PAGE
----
Jamie L. Jones, "Rendered Obsolete: Energy Culture and the Afterlife of US Whaling" (UNC Press, 2023)


Through the mid-nineteenth century, the US whaling industry helped drive industrialization and urbanization, providing whale oil to lubricate and illuminate the country. The Pennsylvania petroleum boom of the 1860s brought cheap and plentiful petroleum into the market, decimating whale oil's popularity. Here, from our modern age of fossil fuels, Jamie L. Jones uses literary and cultural history to show how the whaling industry held firm in US popular culture even as it slid into obsolescence. Jones shows just how instrumental whaling was to the very idea of "energy" in American culture and how it came to mean a fusion of labor, production, and the circulation of power.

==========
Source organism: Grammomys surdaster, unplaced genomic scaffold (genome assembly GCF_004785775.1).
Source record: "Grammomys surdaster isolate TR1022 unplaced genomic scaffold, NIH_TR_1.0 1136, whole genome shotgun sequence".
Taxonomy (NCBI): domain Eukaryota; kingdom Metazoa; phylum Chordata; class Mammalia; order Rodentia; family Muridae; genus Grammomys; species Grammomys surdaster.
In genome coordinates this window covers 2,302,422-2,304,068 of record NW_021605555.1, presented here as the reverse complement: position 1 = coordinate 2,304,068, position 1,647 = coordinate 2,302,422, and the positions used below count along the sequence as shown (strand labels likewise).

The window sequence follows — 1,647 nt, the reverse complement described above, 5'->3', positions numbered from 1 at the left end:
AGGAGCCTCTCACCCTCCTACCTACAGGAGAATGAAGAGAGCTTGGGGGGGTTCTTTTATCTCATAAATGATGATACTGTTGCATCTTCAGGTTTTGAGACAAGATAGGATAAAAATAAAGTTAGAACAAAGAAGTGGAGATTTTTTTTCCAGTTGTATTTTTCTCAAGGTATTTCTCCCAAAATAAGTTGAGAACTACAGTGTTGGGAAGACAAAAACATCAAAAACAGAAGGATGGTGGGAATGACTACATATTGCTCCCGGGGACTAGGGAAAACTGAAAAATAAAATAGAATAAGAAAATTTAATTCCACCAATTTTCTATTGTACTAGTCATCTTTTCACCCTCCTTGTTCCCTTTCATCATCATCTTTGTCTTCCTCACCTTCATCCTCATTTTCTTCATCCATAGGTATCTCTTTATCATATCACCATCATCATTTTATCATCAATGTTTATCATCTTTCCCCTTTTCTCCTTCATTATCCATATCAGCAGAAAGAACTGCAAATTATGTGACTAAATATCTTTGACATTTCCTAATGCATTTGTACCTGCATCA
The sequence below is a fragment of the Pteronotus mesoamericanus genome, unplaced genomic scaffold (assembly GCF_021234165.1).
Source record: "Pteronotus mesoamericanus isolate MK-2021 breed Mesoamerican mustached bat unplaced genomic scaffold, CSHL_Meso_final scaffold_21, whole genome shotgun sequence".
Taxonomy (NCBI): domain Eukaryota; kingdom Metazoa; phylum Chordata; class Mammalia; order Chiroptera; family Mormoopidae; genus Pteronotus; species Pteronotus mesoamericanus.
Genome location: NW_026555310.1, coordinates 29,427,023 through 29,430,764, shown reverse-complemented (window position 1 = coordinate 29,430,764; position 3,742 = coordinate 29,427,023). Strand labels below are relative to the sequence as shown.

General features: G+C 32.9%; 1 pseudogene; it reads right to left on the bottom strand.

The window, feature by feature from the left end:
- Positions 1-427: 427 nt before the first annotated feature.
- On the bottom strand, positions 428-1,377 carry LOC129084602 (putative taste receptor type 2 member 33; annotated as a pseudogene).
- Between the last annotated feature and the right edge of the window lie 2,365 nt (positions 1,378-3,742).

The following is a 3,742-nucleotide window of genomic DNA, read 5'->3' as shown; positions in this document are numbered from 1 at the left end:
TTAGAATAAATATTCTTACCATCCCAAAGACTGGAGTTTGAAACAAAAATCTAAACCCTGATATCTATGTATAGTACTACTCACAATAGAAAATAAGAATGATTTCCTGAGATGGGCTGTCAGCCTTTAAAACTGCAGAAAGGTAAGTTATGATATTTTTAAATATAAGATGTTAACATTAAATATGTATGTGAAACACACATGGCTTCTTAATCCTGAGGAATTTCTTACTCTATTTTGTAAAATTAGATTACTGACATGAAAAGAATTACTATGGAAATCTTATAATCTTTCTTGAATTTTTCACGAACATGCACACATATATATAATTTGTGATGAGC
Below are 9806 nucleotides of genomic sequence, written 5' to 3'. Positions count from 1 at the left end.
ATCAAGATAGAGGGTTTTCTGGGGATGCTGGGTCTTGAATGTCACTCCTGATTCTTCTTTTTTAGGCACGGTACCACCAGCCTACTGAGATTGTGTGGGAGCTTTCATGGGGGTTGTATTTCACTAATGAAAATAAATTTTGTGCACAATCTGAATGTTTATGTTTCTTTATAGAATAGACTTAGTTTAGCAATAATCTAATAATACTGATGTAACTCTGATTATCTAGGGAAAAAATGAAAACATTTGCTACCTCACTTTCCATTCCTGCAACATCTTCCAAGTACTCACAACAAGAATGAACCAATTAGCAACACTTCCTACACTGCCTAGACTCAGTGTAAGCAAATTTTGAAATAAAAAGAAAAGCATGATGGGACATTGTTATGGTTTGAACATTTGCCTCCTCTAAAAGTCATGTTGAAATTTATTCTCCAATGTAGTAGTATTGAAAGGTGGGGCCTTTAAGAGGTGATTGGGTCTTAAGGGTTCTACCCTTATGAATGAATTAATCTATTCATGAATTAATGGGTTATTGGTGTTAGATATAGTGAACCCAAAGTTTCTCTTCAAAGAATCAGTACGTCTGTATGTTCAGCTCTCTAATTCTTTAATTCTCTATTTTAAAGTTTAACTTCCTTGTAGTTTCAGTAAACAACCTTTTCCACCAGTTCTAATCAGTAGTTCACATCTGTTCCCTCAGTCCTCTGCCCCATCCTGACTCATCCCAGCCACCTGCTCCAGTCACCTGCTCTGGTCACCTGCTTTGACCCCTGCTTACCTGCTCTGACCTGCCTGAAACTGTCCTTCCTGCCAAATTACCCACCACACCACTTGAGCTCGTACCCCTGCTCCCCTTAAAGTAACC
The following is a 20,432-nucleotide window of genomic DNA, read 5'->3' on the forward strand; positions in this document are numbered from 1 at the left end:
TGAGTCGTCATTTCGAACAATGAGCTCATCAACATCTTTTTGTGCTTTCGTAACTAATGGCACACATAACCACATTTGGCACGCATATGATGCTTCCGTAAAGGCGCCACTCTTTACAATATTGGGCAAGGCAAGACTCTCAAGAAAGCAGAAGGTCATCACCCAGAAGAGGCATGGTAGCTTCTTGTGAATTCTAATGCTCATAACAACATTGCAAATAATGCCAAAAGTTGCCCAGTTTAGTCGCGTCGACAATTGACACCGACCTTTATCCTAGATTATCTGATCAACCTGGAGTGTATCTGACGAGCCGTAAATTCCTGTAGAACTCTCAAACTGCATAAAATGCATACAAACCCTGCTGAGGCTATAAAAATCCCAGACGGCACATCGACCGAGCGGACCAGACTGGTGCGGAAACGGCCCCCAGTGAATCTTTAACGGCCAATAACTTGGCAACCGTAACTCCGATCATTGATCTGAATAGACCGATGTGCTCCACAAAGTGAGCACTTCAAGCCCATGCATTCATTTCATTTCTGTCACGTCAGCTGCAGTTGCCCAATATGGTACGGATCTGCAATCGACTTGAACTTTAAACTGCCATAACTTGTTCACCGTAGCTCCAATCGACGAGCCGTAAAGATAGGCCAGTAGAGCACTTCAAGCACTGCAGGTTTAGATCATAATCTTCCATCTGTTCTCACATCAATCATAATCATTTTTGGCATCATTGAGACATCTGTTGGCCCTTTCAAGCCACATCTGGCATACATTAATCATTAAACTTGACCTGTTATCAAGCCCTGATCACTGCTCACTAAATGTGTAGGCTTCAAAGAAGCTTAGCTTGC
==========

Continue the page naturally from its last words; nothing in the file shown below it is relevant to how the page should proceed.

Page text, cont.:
In Rendered Obsolete: Energy Culture and the Afterlife of US Whaling (UNC Press, 2023), she argues that dying industries exert real force on environmental perceptions and cultural imaginations. Analyzing a vast archive that includes novels, periodicals, artifacts from whaling ships, tourist attractions, and even whale carcasses, Jones explores the histories of race, labor, and energy consumption in the nineteenth-century United States through the lens of the whaling industry's legacy. In terms of how they view power, Americans are, she argues, still living in the shadow of the whale.

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